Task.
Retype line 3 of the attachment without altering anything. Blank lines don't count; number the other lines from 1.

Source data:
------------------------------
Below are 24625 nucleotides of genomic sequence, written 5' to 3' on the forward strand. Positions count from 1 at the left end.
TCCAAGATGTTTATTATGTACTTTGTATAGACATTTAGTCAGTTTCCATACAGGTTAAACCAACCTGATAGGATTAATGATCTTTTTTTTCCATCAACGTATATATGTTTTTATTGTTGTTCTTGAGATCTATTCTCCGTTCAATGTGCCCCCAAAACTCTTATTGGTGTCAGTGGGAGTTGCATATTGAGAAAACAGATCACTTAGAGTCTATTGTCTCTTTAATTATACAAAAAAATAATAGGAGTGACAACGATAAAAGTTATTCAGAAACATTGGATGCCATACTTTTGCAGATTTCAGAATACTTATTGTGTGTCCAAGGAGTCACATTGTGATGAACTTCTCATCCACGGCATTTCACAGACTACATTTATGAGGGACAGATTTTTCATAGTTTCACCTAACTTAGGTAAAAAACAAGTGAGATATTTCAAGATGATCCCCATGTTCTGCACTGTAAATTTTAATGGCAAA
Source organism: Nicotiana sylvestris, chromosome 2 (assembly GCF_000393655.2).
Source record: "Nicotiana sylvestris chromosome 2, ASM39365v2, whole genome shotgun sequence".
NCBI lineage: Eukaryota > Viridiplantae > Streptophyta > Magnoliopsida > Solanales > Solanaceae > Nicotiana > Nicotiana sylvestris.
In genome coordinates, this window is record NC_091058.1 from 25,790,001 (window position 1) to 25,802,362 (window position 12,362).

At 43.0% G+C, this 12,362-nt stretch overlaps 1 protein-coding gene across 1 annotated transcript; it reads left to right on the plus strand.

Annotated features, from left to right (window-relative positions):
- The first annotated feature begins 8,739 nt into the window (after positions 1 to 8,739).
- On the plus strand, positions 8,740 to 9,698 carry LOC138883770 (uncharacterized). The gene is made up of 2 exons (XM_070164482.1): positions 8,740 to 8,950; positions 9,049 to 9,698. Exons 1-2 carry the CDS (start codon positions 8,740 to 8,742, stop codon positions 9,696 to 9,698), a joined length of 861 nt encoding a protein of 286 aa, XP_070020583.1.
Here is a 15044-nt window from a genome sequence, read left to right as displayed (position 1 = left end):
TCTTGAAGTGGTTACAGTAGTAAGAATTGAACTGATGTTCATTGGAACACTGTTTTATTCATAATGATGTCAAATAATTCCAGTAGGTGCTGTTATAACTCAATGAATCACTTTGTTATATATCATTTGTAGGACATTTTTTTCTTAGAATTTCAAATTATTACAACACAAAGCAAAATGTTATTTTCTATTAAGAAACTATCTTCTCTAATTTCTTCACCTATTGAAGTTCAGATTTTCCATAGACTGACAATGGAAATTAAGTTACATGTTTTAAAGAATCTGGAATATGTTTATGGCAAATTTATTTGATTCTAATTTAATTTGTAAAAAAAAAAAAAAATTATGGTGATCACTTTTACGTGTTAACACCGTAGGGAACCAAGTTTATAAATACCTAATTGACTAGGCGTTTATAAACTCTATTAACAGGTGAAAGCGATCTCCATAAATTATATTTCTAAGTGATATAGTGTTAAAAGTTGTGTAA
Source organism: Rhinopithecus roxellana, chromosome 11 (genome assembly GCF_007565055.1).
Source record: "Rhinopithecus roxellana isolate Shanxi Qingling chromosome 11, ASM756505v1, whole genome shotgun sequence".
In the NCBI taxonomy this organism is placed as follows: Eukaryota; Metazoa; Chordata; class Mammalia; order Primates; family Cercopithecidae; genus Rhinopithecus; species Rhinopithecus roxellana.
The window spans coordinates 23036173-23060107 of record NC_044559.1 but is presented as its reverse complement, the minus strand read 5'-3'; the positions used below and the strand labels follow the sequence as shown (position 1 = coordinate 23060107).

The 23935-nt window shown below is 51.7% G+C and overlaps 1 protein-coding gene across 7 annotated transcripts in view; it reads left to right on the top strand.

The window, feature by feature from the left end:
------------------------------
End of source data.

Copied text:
Source organism: Nicotiana sylvestris, chromosome 2 (assembly GCF_000393655.2).